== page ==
LisaAnne Madden 4m 1,041 #bingo
The views of this article are the perspective of the author and may not be reflective of Confessions of the Professions.
I accepted a part time job at a Catholic Church in a rural area. The job paid fifteen dollars an hour, for cleaning the church, and the bingo hall. How hard could this be? They paid me for ten hours a week, and as long as I came when there were no events scheduled, I could come when I wanted. So, I came mostly when no one else was around, to avoid the nasty church ladies. And yes, they were much worse than the SNL lady, they were in your face b*tchie.
Well, there was one four hundred pound church lady, complete with nasty orthopedic shoes and white stockings which she rolled, sort of like knee highs, just under where her knee would bend. Sometimes, because she rolled the tops of these socks, they were very tight on her leg and she had to remove these thick white, mostly spandex lycra stockings, which showed her pudgy little, really pink, pork like feet. Because of all of the sugar she consumed, she developed diabetes, which was responsible for some of the toes that were missing from each foot. She was not only nasty, but scary ugly as well. Her name is Lois. And I have not worked there for two years but I still hate her very much and I peruse the obituaries weekly, just to see if she has died, because that is just how much I still hate her. When I receive confirmation that Lois really is dead, I am going to break open that bottle of Jaeger Meister I bought for myself the day I quit that job, and I am going to drink until I pass out, celebrating the death of Lois, the nasty bingo calling, church lady from Hell.
Two times when I went to work, just to clean the bingo hall, Lois was already there. She said she had to supervise me and watch me work. This was a total lie. The priest, Father Henry, told me that as long as I cleaned, and there were no problems, that I did not need a supervisor. This church lady was not even an employee of that church, she just showed up to every event, pushing people around.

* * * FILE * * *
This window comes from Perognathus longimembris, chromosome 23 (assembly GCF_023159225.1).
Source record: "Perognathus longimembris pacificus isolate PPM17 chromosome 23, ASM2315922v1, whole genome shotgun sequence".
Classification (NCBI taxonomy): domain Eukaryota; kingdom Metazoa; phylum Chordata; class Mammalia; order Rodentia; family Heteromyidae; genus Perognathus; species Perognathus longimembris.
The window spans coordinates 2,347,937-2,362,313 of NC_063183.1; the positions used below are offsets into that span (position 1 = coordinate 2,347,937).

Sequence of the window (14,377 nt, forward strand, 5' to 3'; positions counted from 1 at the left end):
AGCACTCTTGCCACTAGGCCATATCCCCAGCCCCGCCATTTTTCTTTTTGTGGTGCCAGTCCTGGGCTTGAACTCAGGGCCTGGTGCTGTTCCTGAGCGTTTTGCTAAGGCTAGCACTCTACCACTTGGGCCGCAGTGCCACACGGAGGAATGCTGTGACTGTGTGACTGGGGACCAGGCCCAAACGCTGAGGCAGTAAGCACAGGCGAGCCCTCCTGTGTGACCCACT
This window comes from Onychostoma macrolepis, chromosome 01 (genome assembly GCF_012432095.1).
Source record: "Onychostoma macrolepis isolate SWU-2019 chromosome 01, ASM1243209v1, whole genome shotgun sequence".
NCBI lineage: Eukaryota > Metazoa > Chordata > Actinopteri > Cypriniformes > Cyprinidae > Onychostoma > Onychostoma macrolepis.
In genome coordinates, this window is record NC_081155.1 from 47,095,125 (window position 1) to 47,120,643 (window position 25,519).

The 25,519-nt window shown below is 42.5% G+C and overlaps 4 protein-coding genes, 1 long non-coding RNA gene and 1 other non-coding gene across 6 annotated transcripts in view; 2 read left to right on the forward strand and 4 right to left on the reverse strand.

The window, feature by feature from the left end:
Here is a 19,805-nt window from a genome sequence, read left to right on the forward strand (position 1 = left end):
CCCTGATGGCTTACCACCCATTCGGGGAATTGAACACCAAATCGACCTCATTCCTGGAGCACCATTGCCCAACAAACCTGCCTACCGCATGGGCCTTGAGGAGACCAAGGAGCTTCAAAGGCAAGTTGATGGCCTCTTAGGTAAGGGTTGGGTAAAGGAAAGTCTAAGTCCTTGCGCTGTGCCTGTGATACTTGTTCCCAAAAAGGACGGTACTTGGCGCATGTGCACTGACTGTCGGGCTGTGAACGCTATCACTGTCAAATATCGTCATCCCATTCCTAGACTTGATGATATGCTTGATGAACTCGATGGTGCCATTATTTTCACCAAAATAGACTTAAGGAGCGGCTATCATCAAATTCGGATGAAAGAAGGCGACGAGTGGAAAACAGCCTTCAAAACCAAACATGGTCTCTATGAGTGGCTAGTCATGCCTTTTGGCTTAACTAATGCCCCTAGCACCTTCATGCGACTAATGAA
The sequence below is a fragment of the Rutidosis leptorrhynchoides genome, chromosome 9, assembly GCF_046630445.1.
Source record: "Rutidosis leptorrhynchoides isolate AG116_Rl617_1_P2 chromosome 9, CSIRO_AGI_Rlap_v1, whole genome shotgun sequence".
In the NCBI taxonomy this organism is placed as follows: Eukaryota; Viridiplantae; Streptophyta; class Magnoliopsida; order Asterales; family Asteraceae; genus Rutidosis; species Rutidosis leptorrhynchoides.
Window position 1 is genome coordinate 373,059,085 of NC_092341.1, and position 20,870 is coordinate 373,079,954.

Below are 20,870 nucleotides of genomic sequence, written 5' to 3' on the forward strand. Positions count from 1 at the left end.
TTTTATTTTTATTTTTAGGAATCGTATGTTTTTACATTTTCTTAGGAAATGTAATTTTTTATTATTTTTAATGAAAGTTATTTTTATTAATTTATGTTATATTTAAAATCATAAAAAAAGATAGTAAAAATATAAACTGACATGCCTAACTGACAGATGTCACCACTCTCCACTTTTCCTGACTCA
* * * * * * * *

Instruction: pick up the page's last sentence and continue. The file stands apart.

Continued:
Well, one day I went to work at a different time than I usually did, because I was trying to avoid Lois, the resident b*tch. She was not expecting me to be there, and of course, I was not thinking that she would be there. I caught her, stealing two bottles of liquor from the grand prize bingo basket. She didn’t know that I saw her, and I didn’t want her to know that I caught her. So, the first time, I tip toed out, and quietly left, got in my car and drove away. So, Lois, the goody goody is really just a thief! And she judges everyone else, and runs to Father Henry to tattle.
Well, the next day I showed up for work, there was Lois… Big, fat, missing-a-few-toes, liquor-thief, Lois. She was sitting at the bingo caller’s table, spinning the hopper, just watching the little bingo balls jump around. I said to her, “Good Morning, Miss Lois.” She looked at me and did not speak, just kept spinning the bingo balls.
It is hard to tell why sometimes she decided to speak and sometimes not. After working there for a year, I stopped trying to figure her out or be nice.
Well, I came to work, months after I caught her stealing from the bingo winner’s basket. She was drunk… She had stolen some of the cheap communion wine that was delivered on the loading dock, and not yet blessed by Father Henry. She was so intoxicated, she was laying over the bingo caller’s table, her whole body slumped. She was snoring. Her shoes were missing from her teeny tiny pink feet. Her white stockings were strewn over the bingo hopper. Her little pudgy hands were each holding bingo balls. I have to tell you that never had I ever heard of someone getting so drunk that they passed out, while squeezing bingo/ping pong balls. It was like I had slipped into an alternate universe. The scene was like a cross between “The Trouble with Angels” and “Dark Shadows” – total freak show.
Well, Father Henry saw the open case of wine and wanted to know where the three missing bottles were. He came, almost marching into the bingo hall, almost shouting at me, questioning me about the missing wine. I did not want to rat out the nasty church lady, Lois, but I also did not want take the blame for her. So, I lied and said, “I am not sure. I don’t think I saw it.”
He looked over at the passed out Lois and he shook her, trying to wake her. She was so drunk, she could hardly speak. When he managed her to coherence, he asked her and that nasty, nasty Lois, without even having to think up a lie, pointed right at me and said, “She took it.” I gasped with disbelief. Father Henry turned to me, he was actually believing her, and said, “Well, Lisa, I expect you to make good on this; that wine costs six dollars a bottle; I am going to take twelve dollars out of your pay check.” I did not even try to tell him what REALLY happened. I just said, “Fine. I quit. You can keep ALL of my last paycheck.” And I walked out.
That was the last time I stepped foot in a church. I have friends that are pagans, and while I am not a practicing pagan, they have taught me more about being a good person, karma, and spirituality than that church lady and that priest. The pagans don’t judge anyone, and they live by thirteen rules, and they follow them. That Church lady was a liar and a thief. And that priest, Father Henry, so quick to judge me. Nope, I have not been in a church since that day. But I do like the Summer, Winger Solstice and Spring, Fall Equinox celebrations the pagans have; I think I will trade in my religion for spirituality.